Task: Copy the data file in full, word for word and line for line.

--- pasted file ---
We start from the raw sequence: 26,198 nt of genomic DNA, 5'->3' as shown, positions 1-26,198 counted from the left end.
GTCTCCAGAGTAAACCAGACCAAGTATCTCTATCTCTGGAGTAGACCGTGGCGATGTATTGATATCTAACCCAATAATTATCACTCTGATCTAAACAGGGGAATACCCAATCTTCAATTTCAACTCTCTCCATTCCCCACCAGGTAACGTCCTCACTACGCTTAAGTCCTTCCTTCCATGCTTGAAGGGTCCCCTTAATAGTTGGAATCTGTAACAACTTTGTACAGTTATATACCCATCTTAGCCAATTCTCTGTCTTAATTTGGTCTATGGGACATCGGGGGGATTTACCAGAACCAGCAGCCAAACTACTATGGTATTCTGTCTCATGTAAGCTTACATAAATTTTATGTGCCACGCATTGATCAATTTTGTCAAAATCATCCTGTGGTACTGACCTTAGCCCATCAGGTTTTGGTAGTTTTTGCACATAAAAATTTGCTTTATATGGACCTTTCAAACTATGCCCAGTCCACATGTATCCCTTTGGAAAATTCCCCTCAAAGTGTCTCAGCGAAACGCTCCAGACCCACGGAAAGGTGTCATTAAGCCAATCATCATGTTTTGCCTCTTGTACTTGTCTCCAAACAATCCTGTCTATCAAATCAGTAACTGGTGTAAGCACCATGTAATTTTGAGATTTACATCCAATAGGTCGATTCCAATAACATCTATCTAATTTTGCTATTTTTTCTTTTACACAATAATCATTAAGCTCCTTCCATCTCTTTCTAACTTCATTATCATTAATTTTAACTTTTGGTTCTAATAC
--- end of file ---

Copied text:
We start from the raw sequence: 26,198 nt of genomic DNA, 5'->3' as shown, positions 1-26,198 counted from the left end.
GTCTCCAGAGTAAACCAGACCAAGTATCTCTATCTCTGGAGTAGACCGTGGCGATGTATTGATATCTAACCCAATAATTATCACTCTGATCTAAACAGGGGAATACCCAATCTTCAATTTCAACTCTCTCCATTCCCCACCAGGTAACGTCCTCACTACGCTTAAGTCCTTCCTTCCATGCTTGAAGGGTCCCCTTAATAGTTGGAATCTGTAACAACTTTGTACAGTTATATACCCATCTTAGCCAATTCTCTGTCTTAATTTGGTCTATGGGACATCGGGGGGATTTACCAGAACCAGCAGCCAAACTACTATGGTATTCTGTCTCATGTAAGCTTACATAAATTTTATGTGCCACGCATTGATCAATTTTGTCAAAATCATCCTGTGGTACTGACCTTAGCCCATCAGGTTTTGGTAGTTTTTGCACATAAAAATTTGCTTTATATGGACCTTTCAAACTATGCCCAGTCCACATGTATCCCTTTGGAAAATTCCCCTCAAAGTGTCTCAGCGAAACGCTCCAGACCCACGGAAAGGTGTCATTAAGCCAATCATCATGTTTTGCCTCTTGTACTTGTCTCCAAACAATCCTGTCTATCAAATCAGTAACTGGTGTAAGCACCATGTAATTTTGAGATTTACATCCAATAGGTCGATTCCAATAACATCTATCTAATTTTGCTATTTTTTCTTTTACACAATAATCATTAAGCTCCTTCCATCTCTTTCTAACTTCATTATCATTAATTTTAACTTTTGGTTCTAATAC